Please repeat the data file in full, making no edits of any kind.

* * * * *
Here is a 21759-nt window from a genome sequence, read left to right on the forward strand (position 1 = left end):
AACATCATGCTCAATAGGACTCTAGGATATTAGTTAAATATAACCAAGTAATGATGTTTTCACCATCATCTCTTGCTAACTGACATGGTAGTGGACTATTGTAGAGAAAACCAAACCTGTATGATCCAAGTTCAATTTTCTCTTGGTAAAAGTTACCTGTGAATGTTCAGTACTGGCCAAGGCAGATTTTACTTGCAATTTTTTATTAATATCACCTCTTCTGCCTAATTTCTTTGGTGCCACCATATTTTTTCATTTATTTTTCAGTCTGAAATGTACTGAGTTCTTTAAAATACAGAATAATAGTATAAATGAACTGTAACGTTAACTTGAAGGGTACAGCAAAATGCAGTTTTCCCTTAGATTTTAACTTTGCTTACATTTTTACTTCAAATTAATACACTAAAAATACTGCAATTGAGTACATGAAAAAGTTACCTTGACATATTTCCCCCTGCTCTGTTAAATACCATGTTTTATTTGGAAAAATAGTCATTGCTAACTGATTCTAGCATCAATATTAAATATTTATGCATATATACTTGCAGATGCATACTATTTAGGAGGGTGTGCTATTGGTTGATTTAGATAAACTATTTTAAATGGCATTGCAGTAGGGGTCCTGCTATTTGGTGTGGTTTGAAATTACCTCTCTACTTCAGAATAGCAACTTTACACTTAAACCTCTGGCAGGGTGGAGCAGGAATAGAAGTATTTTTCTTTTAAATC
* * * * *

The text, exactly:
Here is a 21759-nt window from a genome sequence, read left to right on the forward strand (position 1 = left end):
AACATCATGCTCAATAGGACTCTAGGATATTAGTTAAATATAACCAAGTAATGATGTTTTCACCATCATCTCTTGCTAACTGACATGGTAGTGGACTATTGTAGAGAAAACCAAACCTGTATGATCCAAGTTCAATTTTCTCTTGGTAAAAGTTACCTGTGAATGTTCAGTACTGGCCAAGGCAGATTTTACTTGCAATTTTTTATTAATATCACCTCTTCTGCCTAATTTCTTTGGTGCCACCATATTTTTTCATTTATTTTTCAGTCTGAAATGTACTGAGTTCTTTAAAATACAGAATAATAGTATAAATGAACTGTAACGTTAACTTGAAGGGTACAGCAAAATGCAGTTTTCCCTTAGATTTTAACTTTGCTTACATTTTTACTTCAAATTAATACACTAAAAATACTGCAATTGAGTACATGAAAAAGTTACCTTGACATATTTCCCCCTGCTCTGTTAAATACCATGTTTTATTTGGAAAAATAGTCATTGCTAACTGATTCTAGCATCAATATTAAATATTTATGCATATATACTTGCAGATGCATACTATTTAGGAGGGTGTGCTATTGGTTGATTTAGATAAACTATTTTAAATGGCATTGCAGTAGGGGTCCTGCTATTTGGTGTGGTTTGAAATTACCTCTCTACTTCAGAATAGCAACTTTACACTTAAACCTCTGGCAGGGTGGAGCAGGAATAGAAGTATTTTTCTTTTAAATC